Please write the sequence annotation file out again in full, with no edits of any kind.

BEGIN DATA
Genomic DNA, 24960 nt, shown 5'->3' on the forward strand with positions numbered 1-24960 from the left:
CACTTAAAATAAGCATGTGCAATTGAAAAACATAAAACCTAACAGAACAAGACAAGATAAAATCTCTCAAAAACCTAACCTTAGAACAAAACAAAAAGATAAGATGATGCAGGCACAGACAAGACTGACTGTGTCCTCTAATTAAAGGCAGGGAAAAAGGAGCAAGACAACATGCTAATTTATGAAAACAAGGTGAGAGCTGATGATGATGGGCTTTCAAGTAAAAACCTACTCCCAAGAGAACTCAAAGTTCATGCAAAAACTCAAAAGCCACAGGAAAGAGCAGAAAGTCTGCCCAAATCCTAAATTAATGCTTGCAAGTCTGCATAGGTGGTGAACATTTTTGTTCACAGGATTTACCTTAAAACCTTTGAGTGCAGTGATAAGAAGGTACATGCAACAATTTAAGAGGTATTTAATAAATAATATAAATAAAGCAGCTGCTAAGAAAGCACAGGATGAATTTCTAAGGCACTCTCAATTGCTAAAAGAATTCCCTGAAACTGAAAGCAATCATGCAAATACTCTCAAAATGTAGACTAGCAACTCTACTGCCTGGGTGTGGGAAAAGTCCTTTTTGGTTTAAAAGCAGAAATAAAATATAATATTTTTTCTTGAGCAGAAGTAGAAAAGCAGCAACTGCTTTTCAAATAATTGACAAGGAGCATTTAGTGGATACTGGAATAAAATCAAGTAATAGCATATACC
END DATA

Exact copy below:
Genomic DNA, 24960 nt, shown 5'->3' on the forward strand with positions numbered 1-24960 from the left:
CACTTAAAATAAGCATGTGCAATTGAAAAACATAAAACCTAACAGAACAAGACAAGATAAAATCTCTCAAAAACCTAACCTTAGAACAAAACAAAAAGATAAGATGATGCAGGCACAGACAAGACTGACTGTGTCCTCTAATTAAAGGCAGGGAAAAAGGAGCAAGACAACATGCTAATTTATGAAAACAAGGTGAGAGCTGATGATGATGGGCTTTCAAGTAAAAACCTACTCCCAAGAGAACTCAAAGTTCATGCAAAAACTCAAAAGCCACAGGAAAGAGCAGAAAGTCTGCCCAAATCCTAAATTAATGCTTGCAAGTCTGCATAGGTGGTGAACATTTTTGTTCACAGGATTTACCTTAAAACCTTTGAGTGCAGTGATAAGAAGGTACATGCAACAATTTAAGAGGTATTTAATAAATAATATAAATAAAGCAGCTGCTAAGAAAGCACAGGATGAATTTCTAAGGCACTCTCAATTGCTAAAAGAATTCCCTGAAACTGAAAGCAATCATGCAAATACTCTCAAAATGTAGACTAGCAACTCTACTGCCTGGGTGTGGGAAAAGTCCTTTTTGGTTTAAAAGCAGAAATAAAATATAATATTTTTTCTTGAGCAGAAGTAGAAAAGCAGCAACTGCTTTTCAAATAATTGACAAGGAGCATTTAGTGGATACTGGAATAAAATCAAGTAATAGCATATACC